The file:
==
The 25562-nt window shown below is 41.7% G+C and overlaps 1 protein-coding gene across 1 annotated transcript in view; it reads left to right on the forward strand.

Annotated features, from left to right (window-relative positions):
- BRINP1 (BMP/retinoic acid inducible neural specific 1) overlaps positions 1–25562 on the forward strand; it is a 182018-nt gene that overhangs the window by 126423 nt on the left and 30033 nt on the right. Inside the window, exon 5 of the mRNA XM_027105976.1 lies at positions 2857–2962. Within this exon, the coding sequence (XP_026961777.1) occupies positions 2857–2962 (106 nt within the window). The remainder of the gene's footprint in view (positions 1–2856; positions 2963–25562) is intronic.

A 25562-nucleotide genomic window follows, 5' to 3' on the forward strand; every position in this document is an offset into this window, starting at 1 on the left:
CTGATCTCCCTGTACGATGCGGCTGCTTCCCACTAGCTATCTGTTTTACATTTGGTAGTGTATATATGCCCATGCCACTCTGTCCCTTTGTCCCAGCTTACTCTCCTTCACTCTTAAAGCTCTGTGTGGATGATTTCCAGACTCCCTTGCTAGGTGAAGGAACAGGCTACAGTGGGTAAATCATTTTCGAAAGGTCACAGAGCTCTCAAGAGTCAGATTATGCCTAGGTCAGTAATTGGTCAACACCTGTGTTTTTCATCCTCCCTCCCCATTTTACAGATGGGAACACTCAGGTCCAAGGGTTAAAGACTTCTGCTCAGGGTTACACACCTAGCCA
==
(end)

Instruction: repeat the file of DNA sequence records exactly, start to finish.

The 25562-nt window shown below is 41.7% G+C and overlaps 1 protein-coding gene across 1 annotated transcript in view; it reads left to right on the forward strand.

Annotated features, from left to right (window-relative positions):
- BRINP1 (BMP/retinoic acid inducible neural specific 1) overlaps positions 1–25562 on the forward strand; it is a 182018-nt gene that overhangs the window by 126423 nt on the left and 30033 nt on the right. Inside the window, exon 5 of the mRNA XM_027105976.1 lies at positions 2857–2962. Within this exon, the coding sequence (XP_026961777.1) occupies positions 2857–2962 (106 nt within the window). The remainder of the gene's footprint in view (positions 1–2856; positions 2963–25562) is intronic.

A 25562-nucleotide genomic window follows, 5' to 3' on the forward strand; every position in this document is an offset into this window, starting at 1 on the left:
CTGATCTCCCTGTACGATGCGGCTGCTTCCCACTAGCTATCTGTTTTACATTTGGTAGTGTATATATGCCCATGCCACTCTGTCCCTTTGTCCCAGCTTACTCTCCTTCACTCTTAAAGCTCTGTGTGGATGATTTCCAGACTCCCTTGCTAGGTGAAGGAACAGGCTACAGTGGGTAAATCATTTTCGAAAGGTCACAGAGCTCTCAAGAGTCAGATTATGCCTAGGTCAGTAATTGGTCAACACCTGTGTTTTTCATCCTCCCTCCCCATTTTACAGATGGGAACACTCAGGTCCAAGGGTTAAAGACTTCTGCTCAGGGTTACACACCTAGCCA